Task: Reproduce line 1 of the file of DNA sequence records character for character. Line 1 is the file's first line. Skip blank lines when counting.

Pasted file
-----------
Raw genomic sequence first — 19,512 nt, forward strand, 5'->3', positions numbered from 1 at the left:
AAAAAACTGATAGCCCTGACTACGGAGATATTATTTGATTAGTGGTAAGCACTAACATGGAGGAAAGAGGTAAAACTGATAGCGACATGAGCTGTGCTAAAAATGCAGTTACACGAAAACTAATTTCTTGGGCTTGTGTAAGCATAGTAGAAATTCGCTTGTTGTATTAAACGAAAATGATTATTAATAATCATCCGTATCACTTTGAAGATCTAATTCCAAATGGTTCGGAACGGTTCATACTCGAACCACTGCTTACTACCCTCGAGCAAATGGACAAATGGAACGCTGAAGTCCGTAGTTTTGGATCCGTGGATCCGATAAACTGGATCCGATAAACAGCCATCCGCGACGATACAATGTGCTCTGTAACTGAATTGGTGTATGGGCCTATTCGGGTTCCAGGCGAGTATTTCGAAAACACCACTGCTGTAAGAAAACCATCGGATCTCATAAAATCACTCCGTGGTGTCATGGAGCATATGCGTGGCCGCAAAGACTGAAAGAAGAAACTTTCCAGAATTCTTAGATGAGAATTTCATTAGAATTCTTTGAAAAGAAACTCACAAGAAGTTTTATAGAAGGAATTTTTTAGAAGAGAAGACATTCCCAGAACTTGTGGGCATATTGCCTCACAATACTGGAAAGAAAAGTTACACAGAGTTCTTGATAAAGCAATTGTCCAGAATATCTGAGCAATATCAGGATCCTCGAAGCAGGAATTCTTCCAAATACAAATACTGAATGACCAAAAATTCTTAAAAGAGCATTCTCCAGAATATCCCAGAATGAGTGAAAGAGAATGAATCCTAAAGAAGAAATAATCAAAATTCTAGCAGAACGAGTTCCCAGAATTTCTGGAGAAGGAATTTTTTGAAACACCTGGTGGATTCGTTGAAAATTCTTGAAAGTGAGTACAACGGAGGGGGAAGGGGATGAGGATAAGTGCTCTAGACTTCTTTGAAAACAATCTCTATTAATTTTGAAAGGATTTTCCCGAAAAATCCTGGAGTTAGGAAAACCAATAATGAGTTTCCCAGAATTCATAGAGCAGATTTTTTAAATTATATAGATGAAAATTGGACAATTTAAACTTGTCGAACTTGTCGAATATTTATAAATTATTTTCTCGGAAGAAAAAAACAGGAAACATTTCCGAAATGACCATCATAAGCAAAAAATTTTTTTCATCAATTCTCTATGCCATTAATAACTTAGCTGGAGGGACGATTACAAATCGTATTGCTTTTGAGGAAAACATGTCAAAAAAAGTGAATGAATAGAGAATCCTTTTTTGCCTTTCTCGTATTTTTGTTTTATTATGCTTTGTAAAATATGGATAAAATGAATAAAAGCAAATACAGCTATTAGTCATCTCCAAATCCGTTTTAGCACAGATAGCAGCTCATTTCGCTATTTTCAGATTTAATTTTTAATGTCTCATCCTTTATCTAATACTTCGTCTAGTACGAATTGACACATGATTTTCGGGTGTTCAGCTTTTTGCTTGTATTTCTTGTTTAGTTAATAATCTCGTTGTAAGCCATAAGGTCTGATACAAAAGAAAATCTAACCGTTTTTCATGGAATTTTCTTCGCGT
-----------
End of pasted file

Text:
Raw genomic sequence first — 19,512 nt, forward strand, 5'->3', positions numbered from 1 at the left: